As noticed in [24], in the frequency region where most OFDM communication systems operate (1 kHz to 100 kHz), the noise PSD decays almost linearly on the logarithmic scale. (Surface motion, caused by wind-driven waves is the main contributor to the noise in that frequency range.) This indicates that a simple expression may be found for the autocorrelation function 𝑅𝑤(𝜏). In fact, by expressing 𝑅𝑤(𝜏) as 𝑅𝑤(𝜏)=𝛽𝑒𝜇|𝜏|𝑒𝑗2𝜋𝑓𝑐𝜏,(A.3) where 𝛽>0 and 𝜇>0, we get the following PSD [32]: 𝑊(𝑓)=𝛽2𝜇𝜇2+4𝜋𝑓+𝑓𝑐2,(A.4) that turns out to be a good approximation of the noise PSD in frequency range of interest. This approximation is shown in Figure 6 with 𝜇=5.103, and 𝛽 is chosen such that the noise powers of models (A.2) and (A.4) perfectly match at 10 kHz.

B. Computation of the Signal and the Interference Power

For all 𝑘,𝑘,𝑛,𝑛, we have that 𝐇(𝑘,𝑘)𝑛,𝑛𝑔𝑘,𝑛,𝛾𝑘,𝑛(a)=𝑡𝜏𝜈𝐺(𝜏,𝜈)𝑔𝑡𝑘𝑇𝜏𝑒𝑗2𝜋𝑛𝐹(𝑡𝜏)×𝑒𝑗2𝜋𝜈𝑡𝛾(𝑡𝑘𝑇)𝑒𝑗2𝜋𝑛𝐹𝑡𝑑𝜈𝑑𝜏𝑑𝑡(b)=𝜏𝜈𝐺(𝜏,𝜈)𝑒𝑗2𝜋𝑛𝐹𝜏×𝑡𝑔𝑡𝑘𝑇𝜏𝛾(𝑡𝑘𝑇)×𝑒𝑗2𝜋𝜈𝑡𝑒𝑗2𝜋(𝑛𝑛)𝐹𝑡𝑑𝑡𝑑𝜈𝑑𝜏(c)=𝜏𝜈𝐺(𝜏,𝜈)×𝐴𝛾,𝑔𝜏+𝑘𝑘𝑇,𝜈+𝑛𝑛𝐹×𝑒𝑗2𝜋𝑛𝐹𝜏𝑒𝑗2𝜋(𝜈+(𝑛𝑛)𝐹)𝑘𝑇𝑑𝜈𝑑𝜏,(B.1) where (a) and (b) follows from (9), (13), and (14), and (c) follows from the change of variables 𝑡=𝑡𝑘𝑇 and from (27).

From this expression, we can now derive the signal power 𝔼|||𝐇(𝑘,𝑘)𝑛,𝑛|||2(a)=𝔼||||𝜏𝜈𝐺(𝜏,𝜈)+𝐺(𝜏,𝜈)×𝐴𝛾,𝑔(𝜏,𝜈)𝑒𝑗2𝜋(𝜈𝑘𝑇𝑛𝐹𝜏)𝑑𝜈𝑑𝜏||2,(b)𝔼||||𝜏𝜈𝐺(𝜏,𝜈)𝐴𝛾,𝑔(𝜏,𝜈)𝑒𝑗2𝜋(𝜈𝑘𝑇𝑛𝐹𝜏)𝑑𝜈𝑑𝜏||||2+||||𝜏(𝜏,𝑘𝑇)𝐴𝛾,𝑔(𝜏,0)𝑒𝑗2𝜋𝑛𝐹𝜏𝑑𝜏||||2,(c)=𝜏𝜈𝜏𝜈𝔼𝐺(𝜏,𝜈)𝐺𝜏,𝜈𝐴𝛾,𝑔(𝜏,𝜈)𝐴𝛾,𝑔𝜏,𝜈×𝑒𝑗2𝜋(𝜈𝑘𝑇𝑛𝐹𝜏)×𝑒𝑗2𝜋(𝜈𝑘𝑇𝑛𝐹𝜏)𝑑𝜈𝑑𝜏𝑑𝜈𝑑𝜏+||||𝜏(𝜏,𝑘𝑇)𝐴𝛾,𝑔(𝜏,0)𝑒𝑗2𝜋𝑛𝐹𝜏𝑑𝜏||||2,(d)=𝜏𝜏𝜈𝑆𝜏,𝜏,𝜈𝐴𝛾,𝑔(𝜏,𝜈)𝐴𝛾,𝑔𝜏,𝜈×𝑒𝑗2𝜋𝑛𝐹(𝜏𝜏)𝑑𝜈𝑑𝜏𝑑𝜏+||||𝜏(𝜏,𝑘𝑇)𝐴𝛾,𝑔(𝜏,0)𝑒𝑗2𝜋𝑛𝐹𝜏𝑑𝜏||||2,(B.2) where (a) follows from (B.1) and (9). In (b), we use that 𝔼{𝐺(𝜏,𝜈)}=0, and we implicitly assume that the prototype functions 𝑔(𝑡) and 𝛾(𝑡) have a compact support and that the channel average component (𝜏,𝑡) is approximately constant (in 𝑡) over that support. If we consider rectangular prototype functions, the duration of their support is upper-bounded by 𝑇, which represents a few tens or hundreds of milliseconds. This has to be compared with the fluctuation period of (𝜏,𝑡), which is rather a few tens or hundreds of seconds [2]. Note that, theoretically, some prototype functions can have an infinite support. However, the contribution to the received power from the part of the pulse that has a support greater than few times the symbol period 𝑇 is rather negligible (e.g., for most infinite-length prototype functions such as Gaussian, Raised-Cosine, etc., we usually have that 5𝑇5𝑇|𝑔(𝑡)|2𝑑𝑡|𝑔(𝑡)|2𝑑𝑡). (d) holds because, according to (4), the zero-mean random part (𝜏,𝑡) of the channel is wide-sense stationary so that 𝔼{𝐺(𝜏,𝜈)𝐺(𝜏,𝜈)}=𝑆(𝜏,𝜏,𝜈)𝛿(𝜈𝜈), where 𝑆(𝜏,𝜏,𝜈) is the channel scattering function defined in (29). Note that in the case where the scatterers are assumed to be uncorrelated 𝔼{𝐺(𝜏,𝜈)𝐺(𝜏,𝜈)}=𝑆(𝜏,𝜈)𝛿(𝜈𝜈)𝛿(𝜏𝜏), so that (B.2) simplifies to 𝔼|||𝐇(𝑘,𝑘)𝑛,𝑛|||2𝜏𝜈𝑆(𝜏,𝜈)||𝐴𝛾,𝑔(𝜏,𝜈)||2𝑑𝜈𝑑𝜏+||||𝜏(𝜏,𝑘𝑇)𝐴𝛾,𝑔(𝜏,0)𝑒𝑗2𝜋𝑛𝐹𝜏𝑑𝜏||||2.(B.3)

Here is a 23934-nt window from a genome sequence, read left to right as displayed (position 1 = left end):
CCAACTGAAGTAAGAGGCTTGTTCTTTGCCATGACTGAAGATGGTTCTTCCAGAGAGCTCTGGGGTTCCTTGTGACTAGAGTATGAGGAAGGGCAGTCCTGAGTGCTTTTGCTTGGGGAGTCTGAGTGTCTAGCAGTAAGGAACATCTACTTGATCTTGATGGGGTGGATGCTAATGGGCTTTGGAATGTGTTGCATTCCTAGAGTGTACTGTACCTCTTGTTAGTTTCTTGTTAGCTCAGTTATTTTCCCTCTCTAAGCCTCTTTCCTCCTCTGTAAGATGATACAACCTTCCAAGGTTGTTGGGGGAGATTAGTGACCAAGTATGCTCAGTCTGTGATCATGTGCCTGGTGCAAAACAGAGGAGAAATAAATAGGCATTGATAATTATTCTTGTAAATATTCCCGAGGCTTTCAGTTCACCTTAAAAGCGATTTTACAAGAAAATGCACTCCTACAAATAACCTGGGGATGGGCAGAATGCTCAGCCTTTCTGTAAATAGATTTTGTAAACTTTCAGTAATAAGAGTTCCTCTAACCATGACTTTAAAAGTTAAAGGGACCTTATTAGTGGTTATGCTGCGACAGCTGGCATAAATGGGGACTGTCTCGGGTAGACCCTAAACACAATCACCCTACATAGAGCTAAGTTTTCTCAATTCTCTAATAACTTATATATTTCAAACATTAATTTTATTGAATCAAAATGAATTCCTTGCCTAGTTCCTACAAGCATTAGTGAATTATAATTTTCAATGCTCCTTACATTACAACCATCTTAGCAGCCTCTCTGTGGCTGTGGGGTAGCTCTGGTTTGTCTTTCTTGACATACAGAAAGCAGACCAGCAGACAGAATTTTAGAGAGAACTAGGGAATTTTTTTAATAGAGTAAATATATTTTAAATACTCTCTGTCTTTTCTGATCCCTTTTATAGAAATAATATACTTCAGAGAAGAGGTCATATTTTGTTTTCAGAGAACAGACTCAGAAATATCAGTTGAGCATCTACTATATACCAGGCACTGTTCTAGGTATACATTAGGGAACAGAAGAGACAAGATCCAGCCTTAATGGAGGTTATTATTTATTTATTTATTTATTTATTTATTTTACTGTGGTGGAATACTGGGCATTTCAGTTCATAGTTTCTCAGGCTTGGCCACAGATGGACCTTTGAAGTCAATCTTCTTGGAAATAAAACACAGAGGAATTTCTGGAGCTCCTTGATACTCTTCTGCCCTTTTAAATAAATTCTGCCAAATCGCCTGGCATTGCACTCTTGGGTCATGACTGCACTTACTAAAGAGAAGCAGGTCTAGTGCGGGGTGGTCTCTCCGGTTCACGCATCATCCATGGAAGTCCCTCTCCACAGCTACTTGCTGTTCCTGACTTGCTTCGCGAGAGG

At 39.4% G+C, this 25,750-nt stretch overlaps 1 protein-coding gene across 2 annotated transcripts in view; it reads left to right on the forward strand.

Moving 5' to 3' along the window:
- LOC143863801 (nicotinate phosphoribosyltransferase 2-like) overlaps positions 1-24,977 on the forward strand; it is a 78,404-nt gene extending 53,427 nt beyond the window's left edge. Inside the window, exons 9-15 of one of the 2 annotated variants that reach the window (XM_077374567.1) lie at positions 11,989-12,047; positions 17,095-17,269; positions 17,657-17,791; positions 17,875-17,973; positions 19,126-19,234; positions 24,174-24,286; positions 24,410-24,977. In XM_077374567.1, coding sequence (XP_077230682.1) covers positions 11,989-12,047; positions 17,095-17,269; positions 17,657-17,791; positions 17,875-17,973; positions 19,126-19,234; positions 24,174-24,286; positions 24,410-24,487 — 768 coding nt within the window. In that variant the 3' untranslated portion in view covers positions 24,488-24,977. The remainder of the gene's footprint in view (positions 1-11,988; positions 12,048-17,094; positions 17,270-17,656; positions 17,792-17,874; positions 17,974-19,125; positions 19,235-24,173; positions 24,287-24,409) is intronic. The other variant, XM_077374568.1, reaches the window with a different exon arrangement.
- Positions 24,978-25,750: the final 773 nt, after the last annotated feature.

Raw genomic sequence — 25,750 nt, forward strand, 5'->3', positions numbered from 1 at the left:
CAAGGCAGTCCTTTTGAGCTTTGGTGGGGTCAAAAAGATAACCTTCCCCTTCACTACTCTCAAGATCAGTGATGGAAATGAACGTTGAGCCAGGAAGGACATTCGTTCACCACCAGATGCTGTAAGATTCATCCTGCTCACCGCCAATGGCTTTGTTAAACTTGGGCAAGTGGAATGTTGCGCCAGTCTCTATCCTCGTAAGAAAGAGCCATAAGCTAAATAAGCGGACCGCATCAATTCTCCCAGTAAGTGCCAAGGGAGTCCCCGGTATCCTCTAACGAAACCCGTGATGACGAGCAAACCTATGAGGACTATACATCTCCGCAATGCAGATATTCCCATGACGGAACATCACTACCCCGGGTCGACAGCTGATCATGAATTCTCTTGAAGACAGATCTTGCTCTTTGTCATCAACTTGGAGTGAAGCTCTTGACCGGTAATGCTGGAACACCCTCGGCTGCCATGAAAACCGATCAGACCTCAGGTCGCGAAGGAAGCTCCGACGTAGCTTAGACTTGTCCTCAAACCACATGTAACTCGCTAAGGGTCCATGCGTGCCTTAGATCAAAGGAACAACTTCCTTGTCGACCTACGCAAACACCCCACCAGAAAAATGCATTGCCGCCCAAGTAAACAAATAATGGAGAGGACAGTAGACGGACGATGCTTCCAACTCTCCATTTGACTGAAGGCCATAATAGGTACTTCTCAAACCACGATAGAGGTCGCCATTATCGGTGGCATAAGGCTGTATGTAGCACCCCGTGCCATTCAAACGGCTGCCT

Similarly to (B.2), the interference power can be derived from the following development: 𝔼|||𝐇(𝑘,𝑘)𝑛,𝑛|||2(a)=𝔼||||𝜏𝜈𝐺(𝜏,𝜈)+𝐺(𝜏,𝜈)×𝐴𝛾,𝑔𝜏+𝑘𝑘𝑇,𝜈+𝑛𝑛𝐹×𝑒𝑗2𝜋𝑛𝐹𝜏𝑒𝑗2𝜋(𝜈+(𝑛𝑛)𝐹)𝑘𝑇𝑑𝜈𝑑𝜏||2(b)𝔼||||𝜏𝜈𝐺(𝜏,𝜈)𝐴𝛾,𝑔𝜏+𝑘𝑘𝑇,𝜈+𝑛𝑛𝐹×𝑒𝑗2𝜋𝑛𝐹𝜏𝑒𝑗2𝜋(𝜈+(𝑛𝑛)𝐹)𝑘𝑇𝑑𝜈𝑑𝜏||2+||||𝜏𝜏,𝑘𝑇×𝐴𝛾,𝑔𝜏+𝑘𝑘𝑇,𝑛𝑛𝐹𝑒𝑗2𝜋𝑛𝐹𝜏𝑑𝜏||||2(c)=𝜏𝜏𝜈𝑆𝜏,𝜏,𝜈×𝐴𝛾,𝑔𝜏+𝑘𝑘𝑇,𝜈+𝑛𝑛𝐹×𝐴𝛾,𝑔𝜏+𝑘𝑘𝑇,𝜈+𝑛𝑛𝐹×𝑒𝑗2𝜋𝑛𝐹(𝜏𝜏)𝑑𝜈𝑑𝜏𝑑𝜏+||||𝜏𝜏,𝑘𝑇×𝐴𝛾,𝑔𝜏+𝑘𝑘𝑇,𝑛𝑛𝐹𝑒𝑗2𝜋𝑛𝐹𝜏𝑑𝜏||||2,(B.4) where (a) follows from (B.1) and (9). For (B.2) and (B.4) alike, in (b) we assume that (𝜏,𝑡) is approximately constant over some period of time. We here consider that (𝜏,𝑡) does not fluctuate much over the duration that corresponds to the maximal time difference between two interfering OFDM symbols, that is, (𝜏,𝑘𝑇)(𝜏,𝑘𝑇),(𝑘,𝑘){(𝑘,𝑘)|𝔼{|[𝐇(𝑘,𝑘)]𝑛,𝑛|2}0}. Once again, this assumption is not restricting since for most OFDM systems the duration (𝑘𝑘)𝑇 only represents a few tens or hundreds of milliseconds in worst-case scenarios. In the case where the scatterers are assumed to be uncorrelated, (B.4) simplifies to 𝔼|||𝐇(𝑘,𝑘)𝑛,𝑛|||2=𝜏𝜈𝑆(𝜏,𝜈)×||𝐴𝛾,𝑔𝜏+𝑘𝑘𝑇,𝜈+𝑛𝑛𝐹||2𝑑𝜈𝑑𝜏+||||𝜏𝜏,𝑘𝑇×𝐴𝛾,𝑔𝜏+𝑘𝑘𝑇,𝑛𝑛𝐹𝑒𝑗2𝜋𝑛𝐹𝜏𝑑𝜏||||2.(B.5)

C. Proof of Theorem 1

A lower bound on 𝐶 can be obtained by evaluating the mutual information 𝐼(𝐲;𝐱) for a specific input distribution. Specifically, 𝐱 is chosen such that 𝐱𝒞𝒩(0,(𝑃𝑇/𝑁)𝐈). The proof of Theorem 1 next relies on the following information theoretic inequality [29, 33]: 𝐼(𝐲;𝐱)𝐼(𝐲;𝐱𝐇)𝐼(𝐲;𝐇𝐱).(C.1)

C.1. Computation of 𝐼(𝑦;𝑥𝐻)

The computation of 𝐼(𝐲;𝐱𝐇)=𝐸(𝐲𝐇)𝐸(𝐲𝐱,𝐇) is straightforward since (i) conditional on 𝐇, 𝐲 is distributed according to a complex Gaussian distribution with a covariance matrix equal to (𝑃𝑇/𝑁)𝐇𝐇+𝔼{𝐰𝐰}; (ii) conditional on 𝐱 and 𝐇, 𝐲 is complex Gaussian with a covariance matrix equal to 𝔼{𝐰𝐰}. The entries of the 𝑁𝐾×𝑁𝐾 noise covariance matrix 𝔼{𝐰𝐰} are given by 𝔼𝐰𝐰(𝑘,𝑘)𝑛,𝑛𝔼𝑤𝑘,𝑛𝑤𝑘,𝑛=𝜏𝑅𝑤(𝜏)𝑒𝑗2𝜋𝑛𝐹𝜏×𝐴𝛾,𝛾𝜏+𝑘𝑘𝑇,𝑛𝑛𝐹×𝑒𝑗2𝜋𝑘𝑇𝐹(𝑛𝑛)𝑑𝜏(a)𝜏𝑅𝑤(𝜏)𝑒𝑗2𝜋𝑛𝐹𝜏×𝐴𝛾,𝛾𝑘𝑘𝑇,𝑛𝑛𝐹×𝑒𝑗2𝜋𝑘𝑇𝐹(𝑛𝑛)𝑑𝜏(b)=𝜏𝑅𝑤(𝜏)𝑒𝑗2𝜋𝑛𝐹𝜏𝑑𝜏×𝛿𝑘𝑘𝛿𝑛𝑛(c)=𝑊(𝑛𝐹)×𝛿𝑘𝑘𝛿𝑛𝑛.(C.2) Here, (a) is based on Appendix A where it is shown that 𝑅𝑤(𝜏) can be well approximated by a function that decays very fast compared to common pulse durations (i.e., 𝑅𝑤(𝜏)=𝛽𝑒5.103|𝜏|𝑒𝑗2𝜋𝑓𝑐𝜏). (b) follows from the orthogonality of the receive pulse and (c) from (8). Consequently, 𝐼(𝐲;𝐱𝐇)=𝔼𝐇logdet𝐈+𝑃𝑇𝑁𝐇𝐇𝔼𝐰𝐰1=𝔼𝐇logdet𝐈+𝑃𝑇𝑁𝐇𝐇𝖽𝗂𝖺𝗀𝐫𝑤1,(C.3) where the entries of the 𝑁𝐾×1 vector 𝐫𝑤 are defined as 𝑟𝑤(𝑛+𝑘𝐾)𝑊(𝑛𝐹),𝑛[0,𝑁1],𝑘[0,𝐾1].(C.4)

C.2. Computation of 𝐼(𝑦;𝐻𝑥)